Sunday, January 29, 2012

Is Law Enforcement the New Mental Health System?

The thesis is titled "Management of the Severely Mentally Ill and Its Effects on Homeland Security." A sobering title. Even more sobering is the research that Michael C. Biasotti did for this thesis, presented to the Naval Postgraduate School in Monterey, Calif., in September 2011.

Biasotti surveyed 2,406 senior law enforcement officials. Seventy-five percent of them have been in law enforcement for more than 20 years. He found that they are overburdened by the "unintended consequences of a policy change that, in effect, removed the daily care of our nation's severely mentally ill population from the medical community and placed it with the criminal justice system."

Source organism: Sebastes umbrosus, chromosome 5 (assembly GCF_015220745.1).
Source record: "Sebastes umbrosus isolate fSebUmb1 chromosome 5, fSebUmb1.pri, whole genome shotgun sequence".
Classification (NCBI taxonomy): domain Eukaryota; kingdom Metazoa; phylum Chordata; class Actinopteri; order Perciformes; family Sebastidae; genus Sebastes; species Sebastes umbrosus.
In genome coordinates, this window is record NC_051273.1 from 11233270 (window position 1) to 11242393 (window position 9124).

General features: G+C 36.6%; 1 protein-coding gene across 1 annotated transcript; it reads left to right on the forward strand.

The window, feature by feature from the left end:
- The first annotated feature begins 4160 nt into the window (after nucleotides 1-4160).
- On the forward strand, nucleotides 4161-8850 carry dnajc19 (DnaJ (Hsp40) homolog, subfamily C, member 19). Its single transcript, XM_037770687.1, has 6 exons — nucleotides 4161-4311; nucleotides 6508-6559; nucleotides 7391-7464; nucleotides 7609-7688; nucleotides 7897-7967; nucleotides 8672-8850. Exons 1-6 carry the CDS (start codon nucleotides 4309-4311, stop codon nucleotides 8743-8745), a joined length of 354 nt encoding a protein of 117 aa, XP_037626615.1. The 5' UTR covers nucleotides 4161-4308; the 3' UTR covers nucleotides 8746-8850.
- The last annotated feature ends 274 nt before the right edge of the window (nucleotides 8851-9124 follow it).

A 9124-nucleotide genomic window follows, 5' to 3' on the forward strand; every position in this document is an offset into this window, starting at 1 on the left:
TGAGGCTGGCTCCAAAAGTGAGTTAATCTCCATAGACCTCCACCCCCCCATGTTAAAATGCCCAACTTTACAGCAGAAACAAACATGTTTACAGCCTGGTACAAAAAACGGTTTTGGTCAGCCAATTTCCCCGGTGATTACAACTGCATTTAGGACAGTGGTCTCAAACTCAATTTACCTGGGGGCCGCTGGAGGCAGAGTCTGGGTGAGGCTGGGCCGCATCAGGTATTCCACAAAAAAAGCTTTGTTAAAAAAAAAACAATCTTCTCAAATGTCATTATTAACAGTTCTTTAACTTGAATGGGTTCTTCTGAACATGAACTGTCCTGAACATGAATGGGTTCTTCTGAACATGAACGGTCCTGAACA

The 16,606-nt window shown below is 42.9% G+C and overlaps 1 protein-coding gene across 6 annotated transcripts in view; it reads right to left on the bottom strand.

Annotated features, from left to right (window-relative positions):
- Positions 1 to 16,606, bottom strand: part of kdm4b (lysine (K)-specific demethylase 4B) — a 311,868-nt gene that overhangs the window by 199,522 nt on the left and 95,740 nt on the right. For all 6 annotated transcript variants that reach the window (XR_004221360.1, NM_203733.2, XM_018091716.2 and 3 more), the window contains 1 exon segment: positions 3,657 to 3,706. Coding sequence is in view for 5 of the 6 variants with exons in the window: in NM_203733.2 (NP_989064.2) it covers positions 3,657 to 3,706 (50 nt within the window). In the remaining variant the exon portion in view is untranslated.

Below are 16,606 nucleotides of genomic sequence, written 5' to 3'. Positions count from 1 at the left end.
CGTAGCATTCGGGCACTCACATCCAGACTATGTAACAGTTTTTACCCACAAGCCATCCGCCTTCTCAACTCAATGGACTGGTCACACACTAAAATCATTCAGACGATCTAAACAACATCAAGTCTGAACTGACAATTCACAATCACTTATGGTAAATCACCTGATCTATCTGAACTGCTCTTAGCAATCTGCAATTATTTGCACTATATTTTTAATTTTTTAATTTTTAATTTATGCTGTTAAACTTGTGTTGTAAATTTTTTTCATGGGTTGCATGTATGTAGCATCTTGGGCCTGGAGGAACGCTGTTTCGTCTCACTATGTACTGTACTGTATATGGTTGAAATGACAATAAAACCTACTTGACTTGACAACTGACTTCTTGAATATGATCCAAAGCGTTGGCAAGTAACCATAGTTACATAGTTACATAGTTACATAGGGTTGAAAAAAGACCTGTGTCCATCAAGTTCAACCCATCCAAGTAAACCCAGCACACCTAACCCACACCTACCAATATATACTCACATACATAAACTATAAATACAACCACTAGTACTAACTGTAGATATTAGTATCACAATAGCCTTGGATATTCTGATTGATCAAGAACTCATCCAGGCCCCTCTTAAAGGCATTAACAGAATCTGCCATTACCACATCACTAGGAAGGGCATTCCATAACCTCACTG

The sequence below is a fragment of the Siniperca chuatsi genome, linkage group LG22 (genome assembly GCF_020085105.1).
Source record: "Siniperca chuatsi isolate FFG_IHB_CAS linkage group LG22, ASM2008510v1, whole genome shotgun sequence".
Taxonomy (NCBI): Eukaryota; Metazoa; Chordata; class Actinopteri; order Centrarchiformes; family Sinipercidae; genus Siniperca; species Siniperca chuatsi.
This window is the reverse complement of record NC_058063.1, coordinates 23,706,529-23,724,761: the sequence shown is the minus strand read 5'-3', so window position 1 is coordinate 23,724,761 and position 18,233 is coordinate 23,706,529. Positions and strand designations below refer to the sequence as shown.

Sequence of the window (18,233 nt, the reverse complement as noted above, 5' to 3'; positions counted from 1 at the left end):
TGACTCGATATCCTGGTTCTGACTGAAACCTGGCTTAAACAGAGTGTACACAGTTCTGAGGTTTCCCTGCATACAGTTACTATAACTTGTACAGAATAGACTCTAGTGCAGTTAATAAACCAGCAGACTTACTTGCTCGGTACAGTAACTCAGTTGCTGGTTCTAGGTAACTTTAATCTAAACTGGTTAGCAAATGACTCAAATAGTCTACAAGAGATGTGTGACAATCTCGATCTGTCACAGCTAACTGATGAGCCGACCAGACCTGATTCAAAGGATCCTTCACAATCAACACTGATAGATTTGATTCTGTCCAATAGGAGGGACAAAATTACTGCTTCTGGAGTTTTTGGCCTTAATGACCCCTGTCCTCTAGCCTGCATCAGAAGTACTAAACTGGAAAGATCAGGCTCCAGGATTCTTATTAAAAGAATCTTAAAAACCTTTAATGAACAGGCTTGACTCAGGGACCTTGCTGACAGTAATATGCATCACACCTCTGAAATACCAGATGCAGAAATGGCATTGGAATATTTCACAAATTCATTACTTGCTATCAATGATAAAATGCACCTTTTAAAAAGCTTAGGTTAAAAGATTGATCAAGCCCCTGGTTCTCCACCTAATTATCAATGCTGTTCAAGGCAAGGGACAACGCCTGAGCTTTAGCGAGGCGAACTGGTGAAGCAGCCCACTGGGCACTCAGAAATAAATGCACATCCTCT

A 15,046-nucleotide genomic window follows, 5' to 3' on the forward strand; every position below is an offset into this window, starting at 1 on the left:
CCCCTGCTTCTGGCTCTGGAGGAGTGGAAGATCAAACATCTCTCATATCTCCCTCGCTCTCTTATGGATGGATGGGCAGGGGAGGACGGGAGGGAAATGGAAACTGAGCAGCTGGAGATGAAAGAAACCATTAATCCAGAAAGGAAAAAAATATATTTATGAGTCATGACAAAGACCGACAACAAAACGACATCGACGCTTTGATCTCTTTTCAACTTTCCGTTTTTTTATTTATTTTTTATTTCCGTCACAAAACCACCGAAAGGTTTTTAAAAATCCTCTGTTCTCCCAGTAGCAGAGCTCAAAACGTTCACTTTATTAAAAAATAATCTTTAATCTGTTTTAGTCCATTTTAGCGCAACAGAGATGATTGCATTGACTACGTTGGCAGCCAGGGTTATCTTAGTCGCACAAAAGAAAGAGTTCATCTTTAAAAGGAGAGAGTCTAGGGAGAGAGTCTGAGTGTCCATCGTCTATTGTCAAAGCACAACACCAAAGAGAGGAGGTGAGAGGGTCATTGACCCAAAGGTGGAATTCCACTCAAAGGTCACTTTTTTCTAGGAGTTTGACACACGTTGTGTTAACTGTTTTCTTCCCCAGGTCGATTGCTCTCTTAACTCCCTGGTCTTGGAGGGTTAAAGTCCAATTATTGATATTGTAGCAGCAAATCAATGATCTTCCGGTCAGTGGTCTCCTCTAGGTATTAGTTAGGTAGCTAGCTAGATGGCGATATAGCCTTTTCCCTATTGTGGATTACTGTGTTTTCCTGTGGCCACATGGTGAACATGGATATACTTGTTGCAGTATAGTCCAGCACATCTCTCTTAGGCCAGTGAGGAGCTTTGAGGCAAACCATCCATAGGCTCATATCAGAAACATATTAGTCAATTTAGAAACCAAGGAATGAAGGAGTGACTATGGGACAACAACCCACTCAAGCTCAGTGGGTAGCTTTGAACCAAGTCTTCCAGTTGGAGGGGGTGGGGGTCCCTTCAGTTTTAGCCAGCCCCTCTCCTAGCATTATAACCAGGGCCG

Seriously? Yes, indeed.

Biasotti, whose day job is vice president of the New York Chiefs of Police, discovered:
  • 84 percent of the law enforcement officers said they have seen an increase in the mentally ill population during their careers.
  • 63 percent reported the time spent on calls for service involving people with mental illness has increased, with another 18 percent saying it has substantially increased.
  • 56 percent said the increase in calls is due to the inability to refer people with severe mental illness to treatment.
  • 61 percent said more people with severe mental illness are released to the community.
  • Mental illness calls take significantly longer for officers than calls related to larceny, domestic dispute, traffic and other things. 
Biasotti reports that the need for law enforcement to run a "shadow mental health system" is putting an unsustainable drain on resources and diverting law enforcement from other important security tasks. He called for the implementation of Assisted Outpatient Treatment laws to improve care for people with mental illness, conserve law enforcement resources and keep patients and the public safer.

It seems that making budget cuts that impact mental health care is having consequences on everyone. Imagine my surprise.


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